Should Dogs Lay With Their Legs Behind Them?

By Ruth de Jauregui

After an exciting day of chasing his tail and begging for treats, your enthusiastic pup has finally laid down for some rest, his eyes closed, head on his paws — and his legs behind him like a furry frog on the carpet. At first glance, it might seem a little weird and possibly cause for alarm, but you can totally save yourself a call to the veterinarian. Unless your dog is in pain, this frog-leg position — what some pet owners lovingly refer to the "sploot" — is perfectly normal.

Golden retriever puppy in a
Is your dog laying down with their legs behind them? No worry, it's a normal position for relaxing!
credit: Dixi_/iStock/GettyImages

The Sploot

Bulldog laying down

Many dogs can "sploot" and enjoy resting with their legs extended behind them. Terriers, cocker spaniels, Corgis, and French bulldogs are known for lying in this position, although any dog can take advantage of this resting position and stretch.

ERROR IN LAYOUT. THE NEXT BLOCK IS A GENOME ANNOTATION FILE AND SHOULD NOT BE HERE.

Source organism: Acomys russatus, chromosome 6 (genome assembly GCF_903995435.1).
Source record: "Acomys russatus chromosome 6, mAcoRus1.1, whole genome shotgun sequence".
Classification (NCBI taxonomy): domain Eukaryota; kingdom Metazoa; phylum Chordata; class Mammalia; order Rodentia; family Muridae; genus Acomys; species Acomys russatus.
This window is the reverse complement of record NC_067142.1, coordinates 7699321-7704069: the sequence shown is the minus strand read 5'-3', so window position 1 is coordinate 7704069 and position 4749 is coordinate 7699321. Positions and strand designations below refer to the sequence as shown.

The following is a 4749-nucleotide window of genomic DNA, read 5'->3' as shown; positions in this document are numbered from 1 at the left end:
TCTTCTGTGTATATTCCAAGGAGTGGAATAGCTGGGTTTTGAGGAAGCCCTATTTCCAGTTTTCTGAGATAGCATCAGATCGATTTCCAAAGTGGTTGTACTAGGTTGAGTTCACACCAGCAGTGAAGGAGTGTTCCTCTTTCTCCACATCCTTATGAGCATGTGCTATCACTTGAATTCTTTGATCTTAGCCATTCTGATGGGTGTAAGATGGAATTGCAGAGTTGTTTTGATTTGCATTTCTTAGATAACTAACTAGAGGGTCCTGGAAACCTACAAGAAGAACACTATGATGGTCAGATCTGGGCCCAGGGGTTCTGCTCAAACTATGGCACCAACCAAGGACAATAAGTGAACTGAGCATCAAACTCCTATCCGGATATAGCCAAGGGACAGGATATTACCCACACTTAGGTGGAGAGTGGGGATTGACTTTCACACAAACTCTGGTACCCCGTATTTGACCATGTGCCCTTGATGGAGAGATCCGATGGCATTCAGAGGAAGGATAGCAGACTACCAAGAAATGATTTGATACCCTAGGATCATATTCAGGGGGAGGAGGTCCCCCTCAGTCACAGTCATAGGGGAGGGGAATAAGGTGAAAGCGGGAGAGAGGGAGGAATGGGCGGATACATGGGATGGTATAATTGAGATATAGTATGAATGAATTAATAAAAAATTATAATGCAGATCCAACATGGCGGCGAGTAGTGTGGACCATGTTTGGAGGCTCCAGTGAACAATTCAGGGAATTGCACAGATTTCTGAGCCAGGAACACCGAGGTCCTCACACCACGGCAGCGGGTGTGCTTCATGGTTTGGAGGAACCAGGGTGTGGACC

Potential Health Benefits

sploot
credit: Cuteness

When dogs lay with their legs behind them, it can actually be quite healthy for you pup; the position is great as it relaxes their hips and legs, and helps them stretch out those muscles. It may even help them cool down and prevent overheating, which is important during hot months.

When to Call Your Vet

Alaskan Malamute lying down in a
Sploots come in many forms, like this "side sploot!" It's very comfy, even if it looks a bit weird.
credit: Sergey Nazarov/iStock/GettyImages

If you do notice that your beloved four-legged friend is bunny-hopping around instead of using his legs in a normal walking or running motion, this may be a sign of hip injury. Look for signs if your pup appears to be in pain when walking or climbing onto the bed or is limping. According to Cornell University's Baker Institute for Animal Health, this may be a symptom of hip dysplasia. In hip dysplasia, the ball joint doesn't fit properly in the large hip socket. Your veterinarian may recommend surgery or careful monitoring, supplements, and pain medication. While any dog may suffer from hip dysplasia, it's usually found in larger breeds, including German shepherds, Labrador retrievers, standard poodles and Rottweilers. If you notice your pet is in pain, you should call your vet and seek treatment immediately.